This will make me sound old, so I’d better make sure the boys don’t read this!
Growing up during the late 80s and early 90s, almost every Saturday morning over the summer, you’d find me at East Shirley Cricket Club, gaining an education in cricket and life from outstanding coaches such as the late Bill Duncan.
Then on days when Canterbury were playing, trotting off to Lancaster Park, playing cricket underneath the Canterbury Draught Stand with my mates and other kids of similar inclination, using the stand’s concrete pillars, or a rubbish bin for the wickets. When tiredness set in and after hearing the crowd erupt, we’d head up into the stands to see the likes of Nathan Astle and Craig McMillan blasting away.
Although I may not have realised it at the time, that’s what gave me the inspiration to want to play for Canterbury.
I was lucky enough to start doing that in 2003, and maybe it’s those sorts of memories, that after 15 seasons of first-class cricket, still inspire me to want to play for Canterbury.
This year for the first time I made the tough decision not to play red ball cricket. Four to five days away from home at a time can be awfully taxing on my partner and two children left behind. I’ve also started a job in the ‘real world’ as I work through my transition out of professional sport. But the opportunity to keep playing one-day and T20 meant I couldn’t bring myself to step away completely.
While thinking of those early days at East Shirley and Shirley Boys High recently, I realised some of the unique elements about our team today.
I was schooled at Shirley Boys, Matt Henry at St. Bedes, Henry Nicholls at St. Andrews, Tom Latham Christchurch Boys High, Cole McConchie Riccarton High School, Cameron Fletcher from Auckland and Chad Bowes from South Africa.
Our common thread is our passion for the game but it’s because of our diverse upbringings that I think we’re all able to take a different view on things. We all have unique ways of looking at problems and challenges and hopefully a different way of finding solutions.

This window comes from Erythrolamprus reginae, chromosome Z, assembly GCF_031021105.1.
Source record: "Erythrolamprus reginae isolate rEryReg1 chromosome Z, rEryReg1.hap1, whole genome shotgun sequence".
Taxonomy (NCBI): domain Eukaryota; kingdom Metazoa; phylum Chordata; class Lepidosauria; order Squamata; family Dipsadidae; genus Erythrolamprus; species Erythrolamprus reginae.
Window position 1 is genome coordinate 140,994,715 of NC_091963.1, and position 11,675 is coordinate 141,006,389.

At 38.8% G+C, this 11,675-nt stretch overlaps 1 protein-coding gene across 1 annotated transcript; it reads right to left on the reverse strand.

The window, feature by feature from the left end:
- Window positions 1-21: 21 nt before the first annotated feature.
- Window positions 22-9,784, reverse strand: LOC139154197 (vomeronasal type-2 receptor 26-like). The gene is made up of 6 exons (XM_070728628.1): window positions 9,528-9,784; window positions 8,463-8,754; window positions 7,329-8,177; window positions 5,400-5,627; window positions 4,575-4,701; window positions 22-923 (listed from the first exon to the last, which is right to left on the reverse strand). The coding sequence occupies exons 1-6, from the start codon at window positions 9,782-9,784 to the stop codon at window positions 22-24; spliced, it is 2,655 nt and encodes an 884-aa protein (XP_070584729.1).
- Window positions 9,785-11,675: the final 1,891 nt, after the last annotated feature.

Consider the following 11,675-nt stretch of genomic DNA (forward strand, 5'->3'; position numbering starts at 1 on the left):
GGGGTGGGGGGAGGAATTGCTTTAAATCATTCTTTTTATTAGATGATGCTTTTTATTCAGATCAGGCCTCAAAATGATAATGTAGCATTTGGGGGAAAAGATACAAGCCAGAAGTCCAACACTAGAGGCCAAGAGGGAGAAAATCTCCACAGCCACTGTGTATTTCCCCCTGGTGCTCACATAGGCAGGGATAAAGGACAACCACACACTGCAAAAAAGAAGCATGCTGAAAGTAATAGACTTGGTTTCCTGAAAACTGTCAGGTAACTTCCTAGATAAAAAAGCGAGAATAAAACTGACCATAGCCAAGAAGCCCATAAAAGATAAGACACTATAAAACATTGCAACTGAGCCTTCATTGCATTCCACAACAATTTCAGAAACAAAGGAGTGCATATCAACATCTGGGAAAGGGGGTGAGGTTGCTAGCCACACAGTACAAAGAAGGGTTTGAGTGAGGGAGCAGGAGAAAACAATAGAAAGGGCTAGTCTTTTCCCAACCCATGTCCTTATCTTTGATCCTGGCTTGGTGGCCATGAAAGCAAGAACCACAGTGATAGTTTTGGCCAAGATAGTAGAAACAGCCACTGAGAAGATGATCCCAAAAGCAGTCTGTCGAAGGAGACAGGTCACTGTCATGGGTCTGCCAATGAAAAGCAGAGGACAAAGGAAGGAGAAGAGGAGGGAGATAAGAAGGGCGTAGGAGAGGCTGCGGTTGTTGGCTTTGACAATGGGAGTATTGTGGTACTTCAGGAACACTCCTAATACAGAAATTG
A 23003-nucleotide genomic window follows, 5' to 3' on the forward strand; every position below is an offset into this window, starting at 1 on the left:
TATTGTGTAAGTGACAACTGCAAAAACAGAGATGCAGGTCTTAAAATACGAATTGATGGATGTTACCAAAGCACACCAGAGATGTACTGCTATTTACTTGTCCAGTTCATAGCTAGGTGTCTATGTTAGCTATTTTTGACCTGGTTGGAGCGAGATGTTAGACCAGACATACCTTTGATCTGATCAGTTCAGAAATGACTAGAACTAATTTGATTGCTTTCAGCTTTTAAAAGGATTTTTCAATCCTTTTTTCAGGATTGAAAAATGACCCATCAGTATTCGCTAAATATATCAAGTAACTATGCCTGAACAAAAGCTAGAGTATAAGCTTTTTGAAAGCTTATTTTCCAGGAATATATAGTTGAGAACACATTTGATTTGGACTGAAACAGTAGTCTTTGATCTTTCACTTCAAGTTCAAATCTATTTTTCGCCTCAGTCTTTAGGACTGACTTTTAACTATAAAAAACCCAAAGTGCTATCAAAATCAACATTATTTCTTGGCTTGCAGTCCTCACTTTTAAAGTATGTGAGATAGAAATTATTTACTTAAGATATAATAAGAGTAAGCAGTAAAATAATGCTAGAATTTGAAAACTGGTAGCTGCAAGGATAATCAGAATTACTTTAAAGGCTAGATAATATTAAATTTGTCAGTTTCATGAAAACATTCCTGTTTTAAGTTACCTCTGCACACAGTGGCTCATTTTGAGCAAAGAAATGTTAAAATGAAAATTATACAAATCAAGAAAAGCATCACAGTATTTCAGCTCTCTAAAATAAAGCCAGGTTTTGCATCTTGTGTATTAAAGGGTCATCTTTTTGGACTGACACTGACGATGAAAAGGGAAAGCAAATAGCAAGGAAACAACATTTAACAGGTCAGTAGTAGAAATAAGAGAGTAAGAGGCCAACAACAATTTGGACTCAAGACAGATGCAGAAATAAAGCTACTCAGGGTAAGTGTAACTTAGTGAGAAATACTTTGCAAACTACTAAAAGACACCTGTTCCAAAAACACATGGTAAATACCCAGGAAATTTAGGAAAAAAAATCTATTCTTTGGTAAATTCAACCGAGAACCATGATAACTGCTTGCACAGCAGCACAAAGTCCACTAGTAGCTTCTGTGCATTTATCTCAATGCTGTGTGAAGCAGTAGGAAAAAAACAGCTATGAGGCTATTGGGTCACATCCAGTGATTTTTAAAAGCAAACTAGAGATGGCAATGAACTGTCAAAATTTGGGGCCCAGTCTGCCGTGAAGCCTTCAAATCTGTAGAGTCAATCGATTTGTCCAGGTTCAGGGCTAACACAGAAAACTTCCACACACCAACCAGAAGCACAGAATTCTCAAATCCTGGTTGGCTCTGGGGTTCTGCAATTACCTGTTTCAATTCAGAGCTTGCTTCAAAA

Cricket is often described as an individual sport within in a team sport, however in my experiences it’s how you come together as a team, that enables the team to be successful. Individual success often follows team success.
Swapping the spikes for studs.
It was about early April 2003, I was in my early 20’s, and my debut season for Canterbury Cricket was coming to a close. Some of my team mates were getting ready to head off to the UK for the winter. For me though, my immediate focus was on more of a change of sport rather than just a change of scenery.
Initially I was getting ready to play for Rangers, then a phone call came from Danny Halligan who was Player-Coach for Canterbury United. They had about a month to go in their season and had some injuries at Centre back. So, after being asked to come onboard, I jumped at the chance to swap my Canterbury Wizards top for a Canterbury United shirt.
I got to play alongside the likes of Ben Sigmund and played their last 3 games of the season. They were all over the country, we went to Tauranga United, played Dunedin Tech and North Shore United. I had such a fantastic time playing, the games were really intense games of football and have been one of my most memorable sporting experiences.
In fact, football is probably my number one passion and if I had my time again maybe football would have been a pathway I would have taken, but it wasn’t to be.
Having that difference between cricket and football gave me such a good base and probably made me an even better cricketer. If I had focused solely on cricket, I would have missed out on some very important character building that came from playing another team sport.
I reckon that’s something some kids are missing out on these days and it actually shows when they make teams.
Specializing in one particular sport doesn’t always ensure you’ll be the best at it in the future. In fact learning lessons in a variety of sports, especially team sports, is often more beneficial in the long run, from both a physical and mental perspective.
I’ve experienced it within our Canterbury Cricket teams over the years, with the likes of ex-Canterbury all rounder Logan Van Beak a fantastic Basketballer growing up, making New Zealand age grade teams, and also ex-Canterbury captain Peter Fulton being an extremely good fullback in rugby.
Look at the likes of Tom Walsh with cricket and rugby, Kieran Read and Israel Dagg both handy cricketers too, Anna Harrison has represented New Zealand at both netball and volleyball and Tessa Boagni got offered volleyball and basketball scholarships to study in America.
Active and diverse sporting pathways are hugely important for our young sportspeople. During my own sporting experiences, and also recently as manager of our Canterbury Pathway to Podium programme, I have seen clearly that having diversity of sport in someone’s development can end up being a real strength in a High-Performance environment.